We decided to turn around and get the truck and come back because weather this winter, doesn’t guarantee good driving. We couldn’t blame our friend for wanting the clutter out of her barn. But the tension rose between us. It’s a long drive back to the farm and then back again, an hour each way. When Bruce got home he had to gas up the tires. He threw gravel and ice when he turned onto the road, heading to Casey’s.
I withdrew into Facebook and scrolled past my friends praising their husbands for bouquets of flowers, chocolates, thoughtful presents. Valentine’s Day, Christmas, birthdays, work the weak spot in our marriage like a loose tooth. I love presents. Bruce doesn’t. Giving and receiving gifts are my love language. Doing things for others is Bruce’s.
A farm wife, years ago, told me her husband is the same way. She said she simply buys what she wants, wraps them at Christmas with tags to her from her husband. I’ve been doing that ever since, though I can get a little carried away. This year I bought a microphone that fits on my iPhone so that I can record podcasts. (I am thinking of making a podcast of my novel on here, and working on the sequel.) I also bought books. (I am so hungry to read these days, hungry for words.)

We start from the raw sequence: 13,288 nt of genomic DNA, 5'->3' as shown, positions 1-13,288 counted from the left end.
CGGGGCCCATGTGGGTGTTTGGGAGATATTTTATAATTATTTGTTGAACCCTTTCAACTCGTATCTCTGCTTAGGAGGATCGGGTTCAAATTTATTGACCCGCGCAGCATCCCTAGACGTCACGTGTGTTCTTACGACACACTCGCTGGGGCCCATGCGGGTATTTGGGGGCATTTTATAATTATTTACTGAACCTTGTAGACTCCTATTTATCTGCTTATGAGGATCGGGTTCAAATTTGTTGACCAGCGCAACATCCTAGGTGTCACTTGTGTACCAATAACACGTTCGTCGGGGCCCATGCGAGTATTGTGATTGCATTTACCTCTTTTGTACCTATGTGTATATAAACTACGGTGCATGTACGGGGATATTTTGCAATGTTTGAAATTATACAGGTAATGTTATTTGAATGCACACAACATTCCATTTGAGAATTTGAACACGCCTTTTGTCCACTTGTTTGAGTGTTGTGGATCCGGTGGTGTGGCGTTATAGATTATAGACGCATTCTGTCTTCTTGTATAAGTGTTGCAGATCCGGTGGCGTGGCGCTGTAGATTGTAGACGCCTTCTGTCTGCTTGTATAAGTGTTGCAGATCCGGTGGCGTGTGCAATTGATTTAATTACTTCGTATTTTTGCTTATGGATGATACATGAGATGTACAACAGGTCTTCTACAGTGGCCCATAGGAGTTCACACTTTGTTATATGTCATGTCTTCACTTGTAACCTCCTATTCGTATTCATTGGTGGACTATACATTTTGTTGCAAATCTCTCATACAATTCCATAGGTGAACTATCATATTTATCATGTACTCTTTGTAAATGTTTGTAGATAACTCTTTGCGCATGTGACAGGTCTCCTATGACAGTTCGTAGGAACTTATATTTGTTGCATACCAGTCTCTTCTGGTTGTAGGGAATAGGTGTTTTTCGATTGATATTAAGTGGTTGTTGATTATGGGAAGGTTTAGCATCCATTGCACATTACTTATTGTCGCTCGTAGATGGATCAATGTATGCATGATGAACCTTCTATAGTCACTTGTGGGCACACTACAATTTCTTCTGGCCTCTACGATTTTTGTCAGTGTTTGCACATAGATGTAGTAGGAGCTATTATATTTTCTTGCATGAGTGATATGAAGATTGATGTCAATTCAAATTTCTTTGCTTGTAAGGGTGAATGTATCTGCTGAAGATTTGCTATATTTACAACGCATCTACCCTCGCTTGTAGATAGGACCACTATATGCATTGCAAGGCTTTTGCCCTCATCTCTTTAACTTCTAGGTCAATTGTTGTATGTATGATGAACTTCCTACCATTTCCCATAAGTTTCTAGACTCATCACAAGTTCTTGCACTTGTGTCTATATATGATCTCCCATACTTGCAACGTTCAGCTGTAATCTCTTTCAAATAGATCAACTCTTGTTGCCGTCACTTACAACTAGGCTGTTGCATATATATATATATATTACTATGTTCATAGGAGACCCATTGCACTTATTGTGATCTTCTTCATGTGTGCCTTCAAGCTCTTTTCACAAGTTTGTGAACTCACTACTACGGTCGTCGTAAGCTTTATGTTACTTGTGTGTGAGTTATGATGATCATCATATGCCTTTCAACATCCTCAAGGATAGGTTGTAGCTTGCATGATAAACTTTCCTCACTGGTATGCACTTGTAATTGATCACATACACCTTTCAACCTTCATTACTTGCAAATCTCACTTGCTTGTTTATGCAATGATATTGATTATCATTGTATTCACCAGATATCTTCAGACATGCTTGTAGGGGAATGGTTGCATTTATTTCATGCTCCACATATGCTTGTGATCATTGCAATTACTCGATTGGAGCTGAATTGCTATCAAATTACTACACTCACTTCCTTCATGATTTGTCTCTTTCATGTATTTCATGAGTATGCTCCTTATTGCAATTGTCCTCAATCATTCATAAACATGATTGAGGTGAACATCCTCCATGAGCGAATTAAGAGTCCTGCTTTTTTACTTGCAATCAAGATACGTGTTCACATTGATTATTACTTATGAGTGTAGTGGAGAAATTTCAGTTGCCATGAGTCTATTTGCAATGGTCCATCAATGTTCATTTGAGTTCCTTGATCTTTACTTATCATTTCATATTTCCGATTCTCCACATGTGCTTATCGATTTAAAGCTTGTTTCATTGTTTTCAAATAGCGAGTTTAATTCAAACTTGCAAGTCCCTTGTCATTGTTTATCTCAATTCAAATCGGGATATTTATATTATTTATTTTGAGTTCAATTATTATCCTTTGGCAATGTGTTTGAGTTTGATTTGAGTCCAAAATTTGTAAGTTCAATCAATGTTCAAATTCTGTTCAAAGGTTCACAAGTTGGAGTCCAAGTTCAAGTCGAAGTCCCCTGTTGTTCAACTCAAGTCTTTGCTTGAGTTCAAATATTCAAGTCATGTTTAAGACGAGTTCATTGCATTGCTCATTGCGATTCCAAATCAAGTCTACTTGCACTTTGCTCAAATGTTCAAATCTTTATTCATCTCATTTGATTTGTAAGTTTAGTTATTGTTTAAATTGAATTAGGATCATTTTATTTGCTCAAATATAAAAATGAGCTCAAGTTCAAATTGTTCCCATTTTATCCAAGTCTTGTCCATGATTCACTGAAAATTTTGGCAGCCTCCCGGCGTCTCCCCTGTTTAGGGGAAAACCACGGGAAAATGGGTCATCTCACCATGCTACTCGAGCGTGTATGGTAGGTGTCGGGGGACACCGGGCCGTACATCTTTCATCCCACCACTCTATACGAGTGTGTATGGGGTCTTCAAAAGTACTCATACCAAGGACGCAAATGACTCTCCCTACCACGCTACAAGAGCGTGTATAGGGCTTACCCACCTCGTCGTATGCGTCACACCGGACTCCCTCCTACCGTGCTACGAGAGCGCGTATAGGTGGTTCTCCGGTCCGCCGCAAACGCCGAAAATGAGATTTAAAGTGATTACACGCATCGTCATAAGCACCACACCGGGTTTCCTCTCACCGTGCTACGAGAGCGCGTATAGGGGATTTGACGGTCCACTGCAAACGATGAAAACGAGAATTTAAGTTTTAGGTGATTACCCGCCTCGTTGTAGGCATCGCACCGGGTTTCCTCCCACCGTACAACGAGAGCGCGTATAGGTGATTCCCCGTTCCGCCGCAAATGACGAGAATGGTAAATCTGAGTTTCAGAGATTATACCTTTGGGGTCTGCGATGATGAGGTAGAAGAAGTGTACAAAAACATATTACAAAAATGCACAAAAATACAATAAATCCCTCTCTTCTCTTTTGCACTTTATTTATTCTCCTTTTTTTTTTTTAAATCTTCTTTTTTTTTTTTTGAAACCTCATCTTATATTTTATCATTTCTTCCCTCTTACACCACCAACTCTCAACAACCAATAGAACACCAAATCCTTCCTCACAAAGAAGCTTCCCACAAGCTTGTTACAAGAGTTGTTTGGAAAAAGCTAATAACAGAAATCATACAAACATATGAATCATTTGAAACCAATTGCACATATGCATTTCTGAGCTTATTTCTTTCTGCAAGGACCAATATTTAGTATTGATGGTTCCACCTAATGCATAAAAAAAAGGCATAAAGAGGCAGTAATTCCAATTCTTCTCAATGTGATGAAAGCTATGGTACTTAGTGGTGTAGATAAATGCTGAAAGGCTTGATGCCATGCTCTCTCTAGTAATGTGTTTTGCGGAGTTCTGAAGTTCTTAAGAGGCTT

We were so tired from the consistent storms, that we didn’t even buy each other Valentine’s cards. But as I scrolled through my friends’ celebrations of their husband’s gifts, I thought, “But here Bruce is driving another hour to get this stupid mounting block.” He helps with water chores, and fixes windows, and walks the dogs, and does the dishes, and holds me first thing in the morning.
But I was rattled from listening to a Jordan Peterson podcast where he spoke how our resentments are valuable information, that we can confront these with our partner, turn toward conflict, even though it’s hard, and try to talk about what is bothering us. We should let ourselves be dangerous. This sounds wise, standard psychological advice, and while I admire Peterson’s Canadian accent, I’m not sure that opening cans of raw meat is such a good idea. It’s like feeding the lion of resentment and anger until she prowls through the house. I have learned that it’s not always good to go to the angry place, that we don’t have to go there in the first place. It’s too much work to write down and venting to friends just drives them off. Dr. Fred Luskin in Forgive for Love says, “When we finally stop resenting the person we live with, we almost inevitably find that love blossoms in our lives. Happiness will grow in your relationship as forgiveness replaces resentment” (79.)